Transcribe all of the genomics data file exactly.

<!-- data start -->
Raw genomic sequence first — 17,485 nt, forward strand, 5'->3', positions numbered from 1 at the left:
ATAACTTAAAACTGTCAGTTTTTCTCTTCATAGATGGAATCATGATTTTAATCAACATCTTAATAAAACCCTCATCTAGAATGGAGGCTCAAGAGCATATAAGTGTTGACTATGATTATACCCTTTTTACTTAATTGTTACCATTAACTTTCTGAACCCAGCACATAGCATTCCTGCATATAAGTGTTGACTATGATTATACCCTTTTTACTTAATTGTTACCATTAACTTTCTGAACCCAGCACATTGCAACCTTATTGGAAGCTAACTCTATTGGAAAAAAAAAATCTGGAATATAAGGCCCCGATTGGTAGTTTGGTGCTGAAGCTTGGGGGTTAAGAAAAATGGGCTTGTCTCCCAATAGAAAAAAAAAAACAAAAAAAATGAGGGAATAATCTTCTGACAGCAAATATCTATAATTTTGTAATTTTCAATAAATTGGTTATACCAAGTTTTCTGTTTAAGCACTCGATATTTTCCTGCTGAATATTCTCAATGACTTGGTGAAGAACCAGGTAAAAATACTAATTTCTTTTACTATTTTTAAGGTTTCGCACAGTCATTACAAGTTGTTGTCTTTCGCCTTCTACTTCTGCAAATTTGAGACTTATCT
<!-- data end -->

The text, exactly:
Raw genomic sequence first — 17,485 nt, forward strand, 5'->3', positions numbered from 1 at the left:
ATAACTTAAAACTGTCAGTTTTTCTCTTCATAGATGGAATCATGATTTTAATCAACATCTTAATAAAACCCTCATCTAGAATGGAGGCTCAAGAGCATATAAGTGTTGACTATGATTATACCCTTTTTACTTAATTGTTACCATTAACTTTCTGAACCCAGCACATAGCATTCCTGCATATAAGTGTTGACTATGATTATACCCTTTTTACTTAATTGTTACCATTAACTTTCTGAACCCAGCACATTGCAACCTTATTGGAAGCTAACTCTATTGGAAAAAAAAAATCTGGAATATAAGGCCCCGATTGGTAGTTTGGTGCTGAAGCTTGGGGGTTAAGAAAAATGGGCTTGTCTCCCAATAGAAAAAAAAAAACAAAAAAAATGAGGGAATAATCTTCTGACAGCAAATATCTATAATTTTGTAATTTTCAATAAATTGGTTATACCAAGTTTTCTGTTTAAGCACTCGATATTTTCCTGCTGAATATTCTCAATGACTTGGTGAAGAACCAGGTAAAAATACTAATTTCTTTTACTATTTTTAAGGTTTCGCACAGTCATTACAAGTTGTTGTCTTTCGCCTTCTACTTCTGCAAATTTGAGACTTATCT